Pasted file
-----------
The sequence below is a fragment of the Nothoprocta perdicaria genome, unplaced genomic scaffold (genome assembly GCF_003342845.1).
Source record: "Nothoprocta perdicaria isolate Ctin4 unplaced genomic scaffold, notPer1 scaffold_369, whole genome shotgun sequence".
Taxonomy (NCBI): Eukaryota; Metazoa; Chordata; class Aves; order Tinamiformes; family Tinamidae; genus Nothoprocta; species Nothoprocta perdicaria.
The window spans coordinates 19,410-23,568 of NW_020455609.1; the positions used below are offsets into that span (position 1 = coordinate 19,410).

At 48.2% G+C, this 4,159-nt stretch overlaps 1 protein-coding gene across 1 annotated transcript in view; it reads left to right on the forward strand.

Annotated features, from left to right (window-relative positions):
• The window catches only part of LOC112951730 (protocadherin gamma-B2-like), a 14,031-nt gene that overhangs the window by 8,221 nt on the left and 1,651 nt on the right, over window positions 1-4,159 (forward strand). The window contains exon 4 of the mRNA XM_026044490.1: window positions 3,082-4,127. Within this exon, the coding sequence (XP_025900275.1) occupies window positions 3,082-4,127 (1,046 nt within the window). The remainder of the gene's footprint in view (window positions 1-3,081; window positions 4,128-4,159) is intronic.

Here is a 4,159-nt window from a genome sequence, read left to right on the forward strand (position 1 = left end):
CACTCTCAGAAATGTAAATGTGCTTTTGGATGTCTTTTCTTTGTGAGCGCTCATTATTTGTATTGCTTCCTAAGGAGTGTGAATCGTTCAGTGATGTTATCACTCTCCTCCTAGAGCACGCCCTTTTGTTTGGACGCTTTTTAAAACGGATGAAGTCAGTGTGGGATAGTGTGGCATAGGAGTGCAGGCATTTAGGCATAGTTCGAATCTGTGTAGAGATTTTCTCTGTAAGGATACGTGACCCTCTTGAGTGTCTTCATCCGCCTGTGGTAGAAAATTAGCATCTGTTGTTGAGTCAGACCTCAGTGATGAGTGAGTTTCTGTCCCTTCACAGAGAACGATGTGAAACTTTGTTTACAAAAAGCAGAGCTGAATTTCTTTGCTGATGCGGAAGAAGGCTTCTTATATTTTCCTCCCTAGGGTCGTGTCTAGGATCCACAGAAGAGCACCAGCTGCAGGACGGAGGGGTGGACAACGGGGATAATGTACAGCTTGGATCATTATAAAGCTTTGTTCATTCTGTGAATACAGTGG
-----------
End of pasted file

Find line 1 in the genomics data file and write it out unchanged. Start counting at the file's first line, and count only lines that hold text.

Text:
The sequence below is a fragment of the Nothoprocta perdicaria genome, unplaced genomic scaffold (genome assembly GCF_003342845.1).